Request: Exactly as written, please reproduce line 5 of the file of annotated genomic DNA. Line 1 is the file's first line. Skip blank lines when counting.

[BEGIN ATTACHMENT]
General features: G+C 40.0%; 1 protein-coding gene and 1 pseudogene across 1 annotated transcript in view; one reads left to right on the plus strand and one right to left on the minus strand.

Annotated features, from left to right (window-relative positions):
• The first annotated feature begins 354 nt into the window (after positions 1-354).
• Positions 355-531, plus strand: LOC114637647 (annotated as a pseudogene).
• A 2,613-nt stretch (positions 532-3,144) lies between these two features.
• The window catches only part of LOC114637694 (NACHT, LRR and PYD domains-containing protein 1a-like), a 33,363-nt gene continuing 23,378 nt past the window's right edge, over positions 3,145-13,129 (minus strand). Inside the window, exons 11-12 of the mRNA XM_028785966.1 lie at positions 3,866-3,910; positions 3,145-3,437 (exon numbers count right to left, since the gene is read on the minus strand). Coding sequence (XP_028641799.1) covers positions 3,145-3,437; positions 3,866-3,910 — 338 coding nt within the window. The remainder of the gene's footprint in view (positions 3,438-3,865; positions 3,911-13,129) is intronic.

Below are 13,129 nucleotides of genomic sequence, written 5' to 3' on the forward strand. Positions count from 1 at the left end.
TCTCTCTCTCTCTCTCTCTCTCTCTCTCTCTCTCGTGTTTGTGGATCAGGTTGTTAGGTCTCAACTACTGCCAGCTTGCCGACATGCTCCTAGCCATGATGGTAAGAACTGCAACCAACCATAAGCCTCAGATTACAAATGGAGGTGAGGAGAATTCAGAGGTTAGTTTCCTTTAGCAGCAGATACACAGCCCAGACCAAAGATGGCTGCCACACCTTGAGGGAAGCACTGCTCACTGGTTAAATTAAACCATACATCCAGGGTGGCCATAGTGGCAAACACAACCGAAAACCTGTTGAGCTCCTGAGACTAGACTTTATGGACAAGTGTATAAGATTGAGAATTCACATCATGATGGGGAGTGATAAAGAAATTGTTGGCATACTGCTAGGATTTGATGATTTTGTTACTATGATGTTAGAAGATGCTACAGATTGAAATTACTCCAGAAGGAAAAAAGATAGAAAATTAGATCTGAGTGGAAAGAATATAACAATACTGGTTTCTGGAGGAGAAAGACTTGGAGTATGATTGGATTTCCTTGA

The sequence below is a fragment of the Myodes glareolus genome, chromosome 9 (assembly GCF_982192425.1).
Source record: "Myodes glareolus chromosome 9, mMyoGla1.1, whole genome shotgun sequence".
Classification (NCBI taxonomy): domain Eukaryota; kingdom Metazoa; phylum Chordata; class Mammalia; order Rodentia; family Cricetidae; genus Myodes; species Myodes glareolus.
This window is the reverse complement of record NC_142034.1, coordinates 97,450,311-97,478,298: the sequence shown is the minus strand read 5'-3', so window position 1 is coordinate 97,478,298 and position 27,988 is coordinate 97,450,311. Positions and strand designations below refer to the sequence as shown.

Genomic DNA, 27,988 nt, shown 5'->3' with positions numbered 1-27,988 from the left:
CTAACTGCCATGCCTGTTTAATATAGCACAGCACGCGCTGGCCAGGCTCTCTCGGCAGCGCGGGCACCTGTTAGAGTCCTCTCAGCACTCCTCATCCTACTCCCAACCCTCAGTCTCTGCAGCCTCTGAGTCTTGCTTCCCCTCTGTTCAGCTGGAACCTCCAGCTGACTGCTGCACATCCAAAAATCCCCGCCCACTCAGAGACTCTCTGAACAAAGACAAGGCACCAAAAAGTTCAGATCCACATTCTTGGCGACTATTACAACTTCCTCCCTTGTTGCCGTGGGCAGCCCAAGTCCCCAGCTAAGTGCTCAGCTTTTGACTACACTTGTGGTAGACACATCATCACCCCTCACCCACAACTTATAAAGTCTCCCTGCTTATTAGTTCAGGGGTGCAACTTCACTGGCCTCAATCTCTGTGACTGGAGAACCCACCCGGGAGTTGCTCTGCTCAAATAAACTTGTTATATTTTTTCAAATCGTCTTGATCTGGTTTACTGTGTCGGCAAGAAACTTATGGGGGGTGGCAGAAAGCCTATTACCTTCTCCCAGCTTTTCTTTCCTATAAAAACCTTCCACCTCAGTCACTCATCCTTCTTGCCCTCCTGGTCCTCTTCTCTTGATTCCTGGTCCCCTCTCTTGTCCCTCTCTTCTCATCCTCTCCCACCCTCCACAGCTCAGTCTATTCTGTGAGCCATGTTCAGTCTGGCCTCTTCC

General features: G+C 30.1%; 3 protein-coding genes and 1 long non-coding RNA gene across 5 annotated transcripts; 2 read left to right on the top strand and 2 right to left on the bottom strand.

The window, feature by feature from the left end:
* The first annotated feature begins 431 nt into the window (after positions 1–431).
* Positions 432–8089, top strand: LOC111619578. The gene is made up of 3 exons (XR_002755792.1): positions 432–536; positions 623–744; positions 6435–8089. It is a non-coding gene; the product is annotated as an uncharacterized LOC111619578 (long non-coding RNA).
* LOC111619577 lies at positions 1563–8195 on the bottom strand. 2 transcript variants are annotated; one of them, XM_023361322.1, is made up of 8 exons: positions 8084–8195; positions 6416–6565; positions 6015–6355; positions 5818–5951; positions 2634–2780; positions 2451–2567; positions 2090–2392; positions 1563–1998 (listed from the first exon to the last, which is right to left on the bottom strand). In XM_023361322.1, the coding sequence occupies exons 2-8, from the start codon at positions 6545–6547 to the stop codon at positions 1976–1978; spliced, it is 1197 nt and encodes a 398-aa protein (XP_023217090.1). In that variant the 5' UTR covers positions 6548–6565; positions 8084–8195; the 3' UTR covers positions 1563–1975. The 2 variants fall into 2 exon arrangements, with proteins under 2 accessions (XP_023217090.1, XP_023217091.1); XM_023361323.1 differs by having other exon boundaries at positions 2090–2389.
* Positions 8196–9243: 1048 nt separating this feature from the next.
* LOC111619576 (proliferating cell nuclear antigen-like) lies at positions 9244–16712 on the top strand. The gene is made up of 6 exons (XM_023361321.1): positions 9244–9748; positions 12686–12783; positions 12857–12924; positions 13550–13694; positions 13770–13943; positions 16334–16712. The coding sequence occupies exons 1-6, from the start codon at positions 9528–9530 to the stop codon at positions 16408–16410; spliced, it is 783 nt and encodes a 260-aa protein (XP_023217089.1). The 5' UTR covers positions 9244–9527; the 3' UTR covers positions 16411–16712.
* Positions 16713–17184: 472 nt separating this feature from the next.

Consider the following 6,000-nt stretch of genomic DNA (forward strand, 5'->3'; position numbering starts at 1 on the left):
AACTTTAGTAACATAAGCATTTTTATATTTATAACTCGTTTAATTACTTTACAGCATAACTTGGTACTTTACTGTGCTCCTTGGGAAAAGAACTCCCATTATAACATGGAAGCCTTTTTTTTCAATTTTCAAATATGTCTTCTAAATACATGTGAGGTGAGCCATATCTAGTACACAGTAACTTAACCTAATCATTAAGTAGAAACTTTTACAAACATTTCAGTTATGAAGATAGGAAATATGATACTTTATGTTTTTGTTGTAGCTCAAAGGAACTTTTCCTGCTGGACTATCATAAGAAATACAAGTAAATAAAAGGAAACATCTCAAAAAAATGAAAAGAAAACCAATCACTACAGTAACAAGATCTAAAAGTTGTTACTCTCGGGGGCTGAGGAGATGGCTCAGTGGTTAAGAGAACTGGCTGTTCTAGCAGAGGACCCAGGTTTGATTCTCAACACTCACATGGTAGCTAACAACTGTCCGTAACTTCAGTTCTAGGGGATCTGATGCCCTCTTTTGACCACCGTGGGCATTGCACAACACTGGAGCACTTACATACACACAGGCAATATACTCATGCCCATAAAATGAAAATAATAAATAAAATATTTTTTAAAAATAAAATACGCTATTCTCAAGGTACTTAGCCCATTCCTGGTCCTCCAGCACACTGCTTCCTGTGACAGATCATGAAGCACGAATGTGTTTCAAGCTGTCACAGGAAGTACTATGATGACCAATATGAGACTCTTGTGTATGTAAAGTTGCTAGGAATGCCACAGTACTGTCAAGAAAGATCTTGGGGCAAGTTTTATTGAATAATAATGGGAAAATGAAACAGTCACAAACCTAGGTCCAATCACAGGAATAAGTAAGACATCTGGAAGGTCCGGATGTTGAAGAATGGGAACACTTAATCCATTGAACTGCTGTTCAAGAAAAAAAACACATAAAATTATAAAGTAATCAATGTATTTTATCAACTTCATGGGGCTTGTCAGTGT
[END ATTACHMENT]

• A 2,613-nt stretch (positions 532-3,144) lies between these two features.